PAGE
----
Fight over 55 uncounted ballots could swing Virginia state House

Fight over 55 uncounted ballots could swing Virginia state House
© Greg Nash

Democrats believe 55 unopened and uncounted absentee ballots in Stafford County could be the key to their party taking control of the Virginia House of Delegates.

They need to flip one more seat to take control of the Virginia House after taking 15 districts from Republicans in last week's election wave.

The outcomes in three districts are up for a recount, including House District 28, which includes part of Stafford County. The county is in the northeast of the state and part of the Washington, D.C. metropolitan area.

In the district, Joshua Cole (D) trails Republican Rob Thomas by fewer than 90 votes, a deficit that could be overcome if the recount — and uncounted ballots — favor Cole.

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But those 55 uncounted ballots are now at the center of a legal fight.

Greg Riddlemoser, the Stafford County registrar, told Virginia Department of Elections Commissioner Edgardo Cortés in an email that he received the ballots at 10 a.m. the day after Election Day.

For that reason, the Stafford County Electoral Board voted Tuesday against counting the ballots, citing the law.

Virginia’s state election laws say that absentee ballots must be received by 7 p.m. on Election Day. Unlike other jurisdictions across Virginia, Stafford County does not put unique bar codes on each ballot envelope, so there is no way to track exactly when the ballots arrived at the post office.

The board's decision has Democrats crying foul, and they are calling for the ballots to be included in the recount.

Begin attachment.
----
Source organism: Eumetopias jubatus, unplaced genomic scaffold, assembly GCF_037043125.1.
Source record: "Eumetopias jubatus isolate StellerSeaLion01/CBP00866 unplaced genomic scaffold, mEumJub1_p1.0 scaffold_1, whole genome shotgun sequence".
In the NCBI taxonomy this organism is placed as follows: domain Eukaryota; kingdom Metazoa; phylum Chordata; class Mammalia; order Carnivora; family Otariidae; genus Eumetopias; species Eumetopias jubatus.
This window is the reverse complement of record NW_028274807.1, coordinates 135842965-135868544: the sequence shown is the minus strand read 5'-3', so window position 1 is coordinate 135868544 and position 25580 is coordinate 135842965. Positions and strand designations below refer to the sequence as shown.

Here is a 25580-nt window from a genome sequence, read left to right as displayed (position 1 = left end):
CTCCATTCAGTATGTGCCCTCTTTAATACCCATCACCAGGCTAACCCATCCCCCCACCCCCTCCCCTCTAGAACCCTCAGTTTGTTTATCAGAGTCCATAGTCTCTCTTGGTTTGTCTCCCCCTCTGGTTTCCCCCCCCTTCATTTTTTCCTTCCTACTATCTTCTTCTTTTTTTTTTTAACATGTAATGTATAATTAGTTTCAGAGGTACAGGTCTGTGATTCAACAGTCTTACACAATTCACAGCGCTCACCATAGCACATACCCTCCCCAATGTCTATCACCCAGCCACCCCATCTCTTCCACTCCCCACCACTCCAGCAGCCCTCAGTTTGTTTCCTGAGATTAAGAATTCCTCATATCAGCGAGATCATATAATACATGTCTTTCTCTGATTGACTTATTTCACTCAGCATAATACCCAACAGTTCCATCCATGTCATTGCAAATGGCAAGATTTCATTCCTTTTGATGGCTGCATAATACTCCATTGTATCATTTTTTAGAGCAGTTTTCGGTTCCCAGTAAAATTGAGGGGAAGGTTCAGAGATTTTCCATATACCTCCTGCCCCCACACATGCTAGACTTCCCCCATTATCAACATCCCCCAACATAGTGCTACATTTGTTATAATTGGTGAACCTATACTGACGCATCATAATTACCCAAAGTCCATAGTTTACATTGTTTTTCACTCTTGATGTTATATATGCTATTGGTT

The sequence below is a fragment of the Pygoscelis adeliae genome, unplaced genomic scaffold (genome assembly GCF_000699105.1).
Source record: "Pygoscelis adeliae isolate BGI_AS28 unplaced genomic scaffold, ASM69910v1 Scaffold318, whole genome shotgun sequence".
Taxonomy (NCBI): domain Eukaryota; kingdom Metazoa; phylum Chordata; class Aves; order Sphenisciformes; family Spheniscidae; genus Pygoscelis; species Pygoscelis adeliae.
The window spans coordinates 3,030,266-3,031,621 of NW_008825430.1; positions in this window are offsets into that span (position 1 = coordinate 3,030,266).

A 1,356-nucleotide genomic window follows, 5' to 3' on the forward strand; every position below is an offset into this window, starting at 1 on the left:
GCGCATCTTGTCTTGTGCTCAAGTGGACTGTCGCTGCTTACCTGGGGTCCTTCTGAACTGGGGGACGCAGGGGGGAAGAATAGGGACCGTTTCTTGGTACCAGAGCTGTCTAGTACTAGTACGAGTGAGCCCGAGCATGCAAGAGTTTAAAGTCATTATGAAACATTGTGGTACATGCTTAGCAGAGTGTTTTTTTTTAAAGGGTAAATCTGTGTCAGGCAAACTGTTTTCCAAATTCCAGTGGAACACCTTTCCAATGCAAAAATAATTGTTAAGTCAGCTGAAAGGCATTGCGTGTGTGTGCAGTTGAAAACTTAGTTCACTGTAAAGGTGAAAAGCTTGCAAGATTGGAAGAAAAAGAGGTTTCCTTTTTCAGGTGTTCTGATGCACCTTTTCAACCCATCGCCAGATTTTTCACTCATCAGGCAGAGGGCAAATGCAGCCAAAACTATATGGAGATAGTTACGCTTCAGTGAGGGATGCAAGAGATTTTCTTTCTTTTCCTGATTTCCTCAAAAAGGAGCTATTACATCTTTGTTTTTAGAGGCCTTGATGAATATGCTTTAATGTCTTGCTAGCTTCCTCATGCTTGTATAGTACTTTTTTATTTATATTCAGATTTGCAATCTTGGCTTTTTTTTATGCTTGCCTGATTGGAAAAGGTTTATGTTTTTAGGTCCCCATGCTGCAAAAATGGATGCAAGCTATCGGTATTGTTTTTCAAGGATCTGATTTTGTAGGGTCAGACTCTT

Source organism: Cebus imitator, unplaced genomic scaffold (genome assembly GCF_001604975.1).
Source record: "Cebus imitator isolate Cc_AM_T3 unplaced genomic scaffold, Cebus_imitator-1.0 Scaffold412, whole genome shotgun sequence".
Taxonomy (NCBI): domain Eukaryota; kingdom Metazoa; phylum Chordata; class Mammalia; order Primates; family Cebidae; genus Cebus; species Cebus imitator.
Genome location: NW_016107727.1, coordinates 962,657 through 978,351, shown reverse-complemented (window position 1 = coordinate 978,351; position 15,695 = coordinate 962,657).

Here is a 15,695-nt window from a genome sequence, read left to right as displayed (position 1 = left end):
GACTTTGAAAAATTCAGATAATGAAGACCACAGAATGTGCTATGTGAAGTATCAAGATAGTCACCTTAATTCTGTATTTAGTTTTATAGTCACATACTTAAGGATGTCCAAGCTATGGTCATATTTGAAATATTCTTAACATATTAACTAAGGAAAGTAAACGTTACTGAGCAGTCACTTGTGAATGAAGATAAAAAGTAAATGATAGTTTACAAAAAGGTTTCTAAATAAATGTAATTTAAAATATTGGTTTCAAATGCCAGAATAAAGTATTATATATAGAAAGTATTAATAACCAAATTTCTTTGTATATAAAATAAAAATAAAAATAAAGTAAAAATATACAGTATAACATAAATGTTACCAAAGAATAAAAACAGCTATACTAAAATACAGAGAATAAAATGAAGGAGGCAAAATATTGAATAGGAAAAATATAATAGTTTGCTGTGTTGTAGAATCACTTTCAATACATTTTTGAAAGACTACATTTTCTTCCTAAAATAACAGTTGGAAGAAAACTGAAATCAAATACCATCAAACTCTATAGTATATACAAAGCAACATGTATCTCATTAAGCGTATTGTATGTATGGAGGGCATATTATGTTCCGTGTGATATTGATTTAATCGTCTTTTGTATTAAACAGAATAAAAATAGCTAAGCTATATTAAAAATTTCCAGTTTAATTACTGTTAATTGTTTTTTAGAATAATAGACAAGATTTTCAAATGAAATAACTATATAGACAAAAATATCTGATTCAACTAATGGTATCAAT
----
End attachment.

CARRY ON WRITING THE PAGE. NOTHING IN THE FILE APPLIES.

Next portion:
County election officials are defending their decision to exclude the ballots.

“We do not have the legal right to require those votes to be accepted at this point, simply because there is no firm documentation as to whether they were received in a timely fashion or not,” Doug Filler, the county election board chairman, who was appointed by Democratic Gov. Terry McAuliffe, told WTOP.

Republican-appointed board member Gloria Chittum also voted to not count the ballots.

“I voted that we not count them because of the law that says that we cannot,” she told WTOP.

There are a number of questions surrounding the ballots.

The ballots were previously reported to belong to armed service members and civilians overseas. The exact number of military ballots, though, is uncertain.

It is also not known how many of the 55 uncounted ballots were intended to be cast in the 28th House of Delegates district.

The county election board’s jurisdiction also includes House District 88, where a GOP incumbent defeated the Democratic challenger by more than 4,000 votes.

"There is no possible way in my military mind that these ballots should not have been available to us on Election Day before close-of-polls," Riddlemoser wrote to Cortés.

"Maybe 55 [votes] would have swung one or both?" he added, referring to the House of Delegates race in the 28th and an even tighter Board of Supervisors race in Garrisonville.

Riddlemoser did not respond to a request for comment from The Hill.

Democrats are now stepping up their fight by taking it to the courts.

The Virginia House Democratic Caucus hired political lawyer Marc Elias, who filed suit against the state and local electoral officials Tuesday night, alleging that the 55 voters whose votes weren’t counted are being deprived of their right to vote.

“These voters did everything right,” Elias said.